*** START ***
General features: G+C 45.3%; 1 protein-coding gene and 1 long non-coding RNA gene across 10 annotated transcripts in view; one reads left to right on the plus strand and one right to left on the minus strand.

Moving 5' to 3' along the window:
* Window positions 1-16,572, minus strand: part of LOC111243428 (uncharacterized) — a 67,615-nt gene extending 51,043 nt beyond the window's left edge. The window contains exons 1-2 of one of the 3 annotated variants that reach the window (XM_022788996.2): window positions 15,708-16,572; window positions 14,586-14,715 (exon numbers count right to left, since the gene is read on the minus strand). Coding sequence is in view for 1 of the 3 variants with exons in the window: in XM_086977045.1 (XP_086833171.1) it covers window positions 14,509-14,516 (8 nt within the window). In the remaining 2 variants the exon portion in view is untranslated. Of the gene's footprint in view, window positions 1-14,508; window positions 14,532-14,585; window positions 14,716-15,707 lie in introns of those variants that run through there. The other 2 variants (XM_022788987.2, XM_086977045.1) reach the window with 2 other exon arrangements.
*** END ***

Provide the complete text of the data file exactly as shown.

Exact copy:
General features: G+C 45.3%; 1 protein-coding gene and 1 long non-coding RNA gene across 10 annotated transcripts in view; one reads left to right on the plus strand and one right to left on the minus strand.

Moving 5' to 3' along the window:
* Window positions 1-16,572, minus strand: part of LOC111243428 (uncharacterized) — a 67,615-nt gene extending 51,043 nt beyond the window's left edge. The window contains exons 1-2 of one of the 3 annotated variants that reach the window (XM_022788996.2): window positions 15,708-16,572; window positions 14,586-14,715 (exon numbers count right to left, since the gene is read on the minus strand). Coding sequence is in view for 1 of the 3 variants with exons in the window: in XM_086977045.1 (XP_086833171.1) it covers window positions 14,509-14,516 (8 nt within the window). In the remaining 2 variants the exon portion in view is untranslated. Of the gene's footprint in view, window positions 1-14,508; window positions 14,532-14,585; window positions 14,716-15,707 lie in introns of those variants that run through there. The other 2 variants (XM_022788987.2, XM_086977045.1) reach the window with 2 other exon arrangements.